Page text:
Public ire simmers against double standards in taxing petrol, diesel

From June last year, the 15-year old practice of revising rates on 1st and 16th of every month was dumped in favour of a more dynamic formula of daily revision based on international prices.

Published: 02nd June 2018 11:30 PM  |   Last Updated: 03rd June 2018 04:11 AM   |  A+A-

petrol price, petrol pump,

Image for representation (Express Photo | Ashwin Prasath)

Express News Service

A little over a week ago, retail petrol and diesel prices had touched a record high after being jacked up for 16 days continuously. The overall hit imposed was between Rs 3.40 and Rs 4.00 per litre cutting deep into the common man’s pockets. With India importing 80 per cent of its petroleum products, Indian Oil Corporation (IOC) and the other oil companies blame the hikes on the creeping increase of crude oil to $80 a barrel in international markets.

Then, crude prices began to ease and came down to around $75 a barrel. IOC cut prices by about 60 paisa a litre, only to say it was a ‘clerical error’. The real cutback was 1 paisa a litre. Expectedly, the public reaction was derisive. Social media dubbed the NDA government as the ‘Ek Paisa ki Sarkar’. BJP ally Nitish Kumar’s JD(U) party even blamed the drubbing the NDA alliance got in the bye-elections in 10 states on the continuous fuel hikes!

There is simmering anger building up. The Central and state value-added tax (VAT) on diesel and petrol are in excess of 50 per cent, the highest in the world. People are asking: Why are fuel prices touching record highs when international crude is at $80? Even in 2008, when international crude had touched $147 a barrel, fuel prices at home were not so high?

From June last year, the 15-year old practice of revising rates on 1st and 16th of every month was dumped in favour of a more dynamic formula of daily revision based on international prices.


When it comes to real politicking, these principles of prudent economic practice are given the go by. For instance, recently, just before Karnataka went to the polls, for a fortnight there was no rise in fuel prices from 24 April onwards, though international crude went up by about $2 a barrel. Again, to give the government a few brownie points before the Gujarat election in December last year,  the oil companies reduced fuel prices every day for around a fortnight, without reference to changes in the price of international crude.

But people don’t have such short memories. They do remember being short-changed when international crude prices were plummeting in the 2014-16 period.  From November 2014 to January 2016, the BJP government raised excise duty nine times. In August 2015, in fact, for the first time since 2009, crude oil fell to below $40 a barrel, but the benefits were not passed on to the people. It was only once — in October 2017 — excise duty was cut by Rs 2 a litre. The only gainer from falling crude prices of that period was the government who raked in Rs 2.42 lakh crore in FY17, more than double the excise collection of `99,000 crore in FY15.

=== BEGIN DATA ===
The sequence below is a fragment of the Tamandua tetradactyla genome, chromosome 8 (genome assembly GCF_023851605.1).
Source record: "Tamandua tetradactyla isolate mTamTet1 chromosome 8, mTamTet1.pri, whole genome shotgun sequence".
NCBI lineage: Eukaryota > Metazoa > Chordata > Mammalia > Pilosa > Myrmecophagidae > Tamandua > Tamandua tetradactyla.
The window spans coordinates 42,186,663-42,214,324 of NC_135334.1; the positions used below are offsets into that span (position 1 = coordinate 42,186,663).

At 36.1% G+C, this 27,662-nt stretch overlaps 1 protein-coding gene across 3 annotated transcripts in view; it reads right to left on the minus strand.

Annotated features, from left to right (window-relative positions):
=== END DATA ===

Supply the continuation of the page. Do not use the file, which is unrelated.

By the same principle, the Centre and states, who had raised taxes during the downward movement of international crude, should have cut taxes to hold the price line. But, what is sauce for the goose is not sauce for the gander!


In this respect, the Kerala government’s pioneering move to cut taxes must be lauded. The state imposes about 32 per cent tax on petrol and a little less than 26 per cent on diesel. On 30 May, the Left Front government bit the bullet and cut state taxes to reduce the price of diesel and petrol by Rs 1 a litre from June 1. With this measure, the state exchequer will lose Rs 509 crore annually. It is also an invitation for the Centre to reciprocate, but will it?

The average states’ VAT on fuel is a whopping 27 per cent, the highest being Mumbai at over 39 per cent. A 3-4 per cent reduction in VAT is not going to make the heavens fall. The Union government’s defence has been that every rupee of reduction in excise duty will mean foregoing Rs 13,000 crore in annual revenue.

These arguments don’t wash. Petrol and diesel are essential lifelines. To milk them for tax revenue is not in consonance with running a welfare state. It is for this reason — to have the flexibility to juice out the maximum possible — that the government has not merged fuel taxation with the Goods and Services Tax (GST) regime. It is about time that a rational tax structure is worked out for fuel that will protect harried consumers against the vagaries of changing international crude prices.

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